Each branch of the U.S. military has its signature running event: the U.S. Air Force Marathon at Wright-Patterson Air Force Base, The Navy Ten Nautical Miler at the Naval Support Activity Mid-South, and the Army 10-Miler in Arlington, Va.
And then there’s the grandaddy of them all, the Marine Corps Marathon in Arlington, Va. Established in 1976, it is currently the fourth largest marathon in the United States and ninth largest in the world. And it’s the challenge former Army Specialist Miguel Ramirez decided to take on.
Ramirez, an airport operations assistant at Houston Airport System, finished the uphill 26.2-mile course in 4 hours and 39 minutes Oct. 30. This was his second marathon, as he finished the Chevron Houston Marathon earlier this year with a time of 3 hours and 59 minutes.
He admits he didn’t train for the Marine Corps Marathon, but said he felt he was in good shape to compete in it.
Ramirez also was fortunate to have support from his HAS team. “My work schedule did not affect my marathon training plans. Liliana Rambo and John Pankey have been some of my biggest supporters at HAS. They also share a passion for running like I do,” he said.
“The opportunity for me to run in the Marine Corps Marathon came through networking with other military veterans at a City of Houston Veterans Affairs function,” he said. “Dr. LaShondra Jones who works for the Mayor’s Office of Veterans & Military Affairs found out about my passion for running and connected me with a fellow veteran who shared the same passion for running.”
“Then fellow veteran, Lupita Hernandez, an ultra-marathoner who founded a non-profit organization called “Run for Their Lives,” assembled a team of runners to run on behalf of her organization. She invited me to be part of her team for this event, which I gladly accepted,” Ramirez said.
“It was an honor for me to meet active duty servicemembers and other military veterans who ran in our team. The young Marines on the Run for Their Lives team exemplified not only the Marine Corps values, but also a brotherhood among veterans,” he said.
Running is not something new to Ramirez. He joined the U.S. Army in August of 2001 on the Delayed Entry Program, reporting to basic training in October. He served on active duty as a chemical operations specialist for three years and spent two additional years in the Army Reserve.
Ramirez deployed tom Kuwait in September 2002 in support of Operation Desert Spring, and from there deployed to Iraq in March 2003 in support of Operation Iraqi Freedom.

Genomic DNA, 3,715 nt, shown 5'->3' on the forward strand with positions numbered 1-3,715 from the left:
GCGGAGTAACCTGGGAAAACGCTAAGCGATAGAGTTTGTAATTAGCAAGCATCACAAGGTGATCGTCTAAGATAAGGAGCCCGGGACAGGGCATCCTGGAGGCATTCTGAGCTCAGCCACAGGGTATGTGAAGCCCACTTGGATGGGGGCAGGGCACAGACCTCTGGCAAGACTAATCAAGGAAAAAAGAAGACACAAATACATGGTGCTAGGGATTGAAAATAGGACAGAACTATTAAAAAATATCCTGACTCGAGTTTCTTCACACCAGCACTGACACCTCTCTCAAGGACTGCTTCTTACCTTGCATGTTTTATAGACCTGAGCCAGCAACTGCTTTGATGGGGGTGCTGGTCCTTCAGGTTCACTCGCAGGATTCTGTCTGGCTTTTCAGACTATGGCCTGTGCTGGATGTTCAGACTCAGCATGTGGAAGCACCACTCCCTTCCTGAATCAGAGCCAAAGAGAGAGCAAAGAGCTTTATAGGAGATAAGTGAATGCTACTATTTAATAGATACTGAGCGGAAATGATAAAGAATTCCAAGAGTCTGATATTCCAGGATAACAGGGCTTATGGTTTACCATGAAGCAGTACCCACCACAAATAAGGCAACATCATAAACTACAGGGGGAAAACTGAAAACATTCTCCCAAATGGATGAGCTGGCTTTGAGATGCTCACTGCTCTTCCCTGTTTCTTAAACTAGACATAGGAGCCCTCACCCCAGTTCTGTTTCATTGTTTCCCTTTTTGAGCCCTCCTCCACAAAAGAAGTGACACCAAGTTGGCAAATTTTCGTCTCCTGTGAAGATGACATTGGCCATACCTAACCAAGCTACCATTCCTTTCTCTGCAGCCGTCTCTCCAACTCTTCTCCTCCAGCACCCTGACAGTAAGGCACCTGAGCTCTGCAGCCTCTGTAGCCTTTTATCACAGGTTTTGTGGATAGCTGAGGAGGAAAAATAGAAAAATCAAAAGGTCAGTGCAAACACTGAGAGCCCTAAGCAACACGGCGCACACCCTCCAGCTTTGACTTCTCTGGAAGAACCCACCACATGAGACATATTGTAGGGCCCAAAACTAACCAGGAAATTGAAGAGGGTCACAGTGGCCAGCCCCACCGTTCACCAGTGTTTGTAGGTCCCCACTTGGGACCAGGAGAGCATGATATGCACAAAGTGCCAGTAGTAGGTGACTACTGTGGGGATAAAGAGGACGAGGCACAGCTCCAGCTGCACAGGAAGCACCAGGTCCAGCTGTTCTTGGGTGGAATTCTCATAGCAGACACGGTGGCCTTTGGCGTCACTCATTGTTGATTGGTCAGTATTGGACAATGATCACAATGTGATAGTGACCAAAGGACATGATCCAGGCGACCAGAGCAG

The Marine Corps Marathon course varies from year to year, but what never changes is the uphill finish at the Marine Corps War Memorial. Ramirez said he decided to run it at a comfortable pace and enjoy the scenery.
“I had researched the Marine Corps Marathon Course and discovered that it is a challenging course to run on due to higher elevation than I am accustomed to,” he said.
Ramirez described the first three miles of the marathon as “significantly uphill.”
“I had to remind myself to run my own race and to follow my own plan,” he explained.
He also admitted finishing the course uphill was challenging, but the crowds cheering him and others on continued to motivate him to finish.
“The Marine Corps Marathon crowds were amazing in cheering us on. I was inspired by those running around me as well,” he said. “Throughout my marathon race I thought about U.S. Marine Veteran Dakota Meyer and his courage to keep fighting even while outnumbered during the Battle of Ganjgal.”
The 12-mile mark of the marathon is known as “The Blue Mile,” which is highlighted with more than 200 photos of fallen servicemembers and information about them. Ramirez described the experience of running by as emotional.
“I didn’t just think of the servicemember for their service, but I also thought of them as a person,” he said. “I recall gathering with other servicemembers while deployed, only to know that not all of us made it back.”
“Then and there I found out more about who these servicemembers left behind and what dreams they didn’t get to fulfill. Our nation will be forever in debt to these Americans that made the ultimate sacrifice,” Ramirez said.
Ramirez said some runners he met on the course had dedicated their run to a fallen servicemember. “Looking at the pictures of their fallen loved ones reminded me of the ultimate sacrifice not only the servicemember gave but their families as well,” he said.
Ramirez has the finisher’s medal to prove he completed it.
“Having run the Marine Corps Marathon on behalf of Run for Their Lives was an honor for me. I hope others consider running to honor what is important in their lives,” he said.